NHC is giving 93L a 40% chance of developing into a tropical depression by Thursday morning, which is a reasonable forecast. Given the storm's current lack of spin and relatively modest amount of heavy thunderstorms, the earliest I'd expect 93L to become a tropical depression would be Wednesday afternoon, with Thursday more likely. Wind shear is expected to be low, less than 10 knots, over the central and western Caribbean this week. Water temperatures will be warm, dry air absent, and the MJO favorable. I don't see any major impediments to the storm becoming a tropical depression by Thursday, and it is a bit of a surprise to me that the computer models have been reluctant to develop 93L. The GFS, NOGAPS, and UKMET models do not develop 93L, and the ECMWF model doesn't develop 93L until after it crosses the Yucatan Peninsula and enters the Gulf of Mexico in a about a week. The current (2am EDT) run of the GFDL model predicts 93L will be a weak tropical storm in the Gulf of Mexico in five days; its previous run had 93L as a major hurricane in the Gulf. Given all this model reluctance and the current disorganization of 93L, I give the storm a low (less than 20% chance) of becoming a hurricane in the Caribbean. Expect 93L to bring flooding rains of 3 - 6 inches to Jamaica, eastern Cuba, and southwestern Haiti today through Wednesday. These rains will spread to the Cayman Islands and central Cuba by Thursday, and western Cuba and Mexico's Yucatan Peninsula on Friday. The current run of the SHIPS model has 93L slowing down late this week to a forward speed of just 6 knots (7 mph) from its current speed of about 10 mph, in response to a weakening in the steering currents. A trough of low pressure is expected to swing down over the Eastern U.S. early next week. If this trough is strong enough and 93L develops significantly, the storm could get pulled northwards and make landfall along the northern Gulf of Mexico coast in the oil spill region. This is the solution of the Canadian GEM model. If 93L stays weak and/or the trough is not so strong, the storm would get pushed west-northwestwards towards the Texas coast. This is the solution of the ECMWF model. The amount of wind shear in the Gulf of Mexico next week is highly uncertain. There is currently a band of high shear near 30 knots over the Gulf, and some of the models predict this shear will remain over the Gulf over the next 7 - 10 days. However, other models predict that this band of high shear will retreat northwards and leave the Gulf nearly shear-free. The long-term fate of 93L remains very murky. My main concerns at this point are the potential for 3 - 6 inches of rain in Haiti over the next two days, and the possibility 93L could become a hurricane in the Gulf of Mexico next week.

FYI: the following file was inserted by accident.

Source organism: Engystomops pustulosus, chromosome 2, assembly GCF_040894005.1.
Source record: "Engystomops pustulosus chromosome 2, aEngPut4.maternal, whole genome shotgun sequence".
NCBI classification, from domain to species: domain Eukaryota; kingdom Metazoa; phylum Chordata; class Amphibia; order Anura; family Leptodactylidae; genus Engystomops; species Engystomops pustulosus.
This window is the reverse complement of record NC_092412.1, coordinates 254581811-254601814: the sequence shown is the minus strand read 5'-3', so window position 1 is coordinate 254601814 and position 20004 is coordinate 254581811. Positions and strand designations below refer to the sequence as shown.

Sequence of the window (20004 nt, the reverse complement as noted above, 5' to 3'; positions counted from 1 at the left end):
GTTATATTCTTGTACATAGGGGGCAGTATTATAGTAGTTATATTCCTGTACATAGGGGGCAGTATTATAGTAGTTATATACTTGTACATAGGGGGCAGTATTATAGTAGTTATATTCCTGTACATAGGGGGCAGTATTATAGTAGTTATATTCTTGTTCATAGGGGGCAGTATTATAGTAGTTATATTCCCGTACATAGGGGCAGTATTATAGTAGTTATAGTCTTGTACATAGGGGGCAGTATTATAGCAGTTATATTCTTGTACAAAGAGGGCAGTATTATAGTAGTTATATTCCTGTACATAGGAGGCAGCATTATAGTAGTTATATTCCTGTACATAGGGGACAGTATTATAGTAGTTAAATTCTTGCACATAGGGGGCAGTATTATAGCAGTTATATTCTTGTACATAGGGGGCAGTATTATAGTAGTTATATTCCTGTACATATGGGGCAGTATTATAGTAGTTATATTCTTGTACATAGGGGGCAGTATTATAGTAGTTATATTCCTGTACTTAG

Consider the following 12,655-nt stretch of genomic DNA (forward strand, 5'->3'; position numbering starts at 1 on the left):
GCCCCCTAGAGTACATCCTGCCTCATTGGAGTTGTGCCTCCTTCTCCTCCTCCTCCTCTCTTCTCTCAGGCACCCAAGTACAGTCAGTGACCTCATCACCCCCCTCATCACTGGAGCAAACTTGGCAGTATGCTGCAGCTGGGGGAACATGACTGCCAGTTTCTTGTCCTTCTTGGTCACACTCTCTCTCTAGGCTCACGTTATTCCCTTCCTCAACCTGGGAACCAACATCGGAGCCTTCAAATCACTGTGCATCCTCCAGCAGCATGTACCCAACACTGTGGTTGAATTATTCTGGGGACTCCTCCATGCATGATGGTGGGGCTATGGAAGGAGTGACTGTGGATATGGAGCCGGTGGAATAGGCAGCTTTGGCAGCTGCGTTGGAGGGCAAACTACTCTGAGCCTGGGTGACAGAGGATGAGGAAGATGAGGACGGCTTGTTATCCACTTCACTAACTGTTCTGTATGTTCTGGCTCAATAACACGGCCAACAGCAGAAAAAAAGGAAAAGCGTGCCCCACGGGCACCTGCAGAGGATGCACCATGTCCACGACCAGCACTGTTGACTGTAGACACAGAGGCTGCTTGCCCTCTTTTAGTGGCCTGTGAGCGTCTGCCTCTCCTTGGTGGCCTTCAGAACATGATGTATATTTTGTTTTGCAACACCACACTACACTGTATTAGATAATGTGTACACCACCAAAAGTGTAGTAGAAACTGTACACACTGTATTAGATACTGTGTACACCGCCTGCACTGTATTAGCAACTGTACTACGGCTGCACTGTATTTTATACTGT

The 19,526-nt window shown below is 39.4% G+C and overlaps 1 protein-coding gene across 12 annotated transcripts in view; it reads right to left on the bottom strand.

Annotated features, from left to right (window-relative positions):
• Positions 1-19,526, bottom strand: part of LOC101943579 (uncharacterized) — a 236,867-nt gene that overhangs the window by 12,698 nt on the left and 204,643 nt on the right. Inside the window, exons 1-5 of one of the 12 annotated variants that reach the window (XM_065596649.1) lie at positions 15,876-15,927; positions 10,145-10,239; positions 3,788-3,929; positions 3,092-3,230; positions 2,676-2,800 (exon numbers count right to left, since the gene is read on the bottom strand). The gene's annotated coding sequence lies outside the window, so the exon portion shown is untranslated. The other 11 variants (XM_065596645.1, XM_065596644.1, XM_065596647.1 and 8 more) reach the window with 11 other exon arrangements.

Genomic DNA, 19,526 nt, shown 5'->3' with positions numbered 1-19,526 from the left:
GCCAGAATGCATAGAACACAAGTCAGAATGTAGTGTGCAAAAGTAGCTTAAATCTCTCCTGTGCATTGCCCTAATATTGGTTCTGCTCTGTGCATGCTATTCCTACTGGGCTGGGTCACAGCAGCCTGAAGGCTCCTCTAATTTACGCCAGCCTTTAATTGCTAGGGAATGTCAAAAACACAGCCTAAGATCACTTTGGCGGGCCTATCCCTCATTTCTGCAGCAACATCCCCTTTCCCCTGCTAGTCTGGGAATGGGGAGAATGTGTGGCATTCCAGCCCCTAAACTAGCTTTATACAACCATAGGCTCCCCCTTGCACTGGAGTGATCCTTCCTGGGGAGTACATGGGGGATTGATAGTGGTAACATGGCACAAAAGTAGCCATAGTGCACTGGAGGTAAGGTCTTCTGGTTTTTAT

Elsewhere in the tropics
None of the reliable computer models is calling for tropical cyclone formation elsewhere in the Atlantic over the next seven days.

Floods in China and Burma kill over 250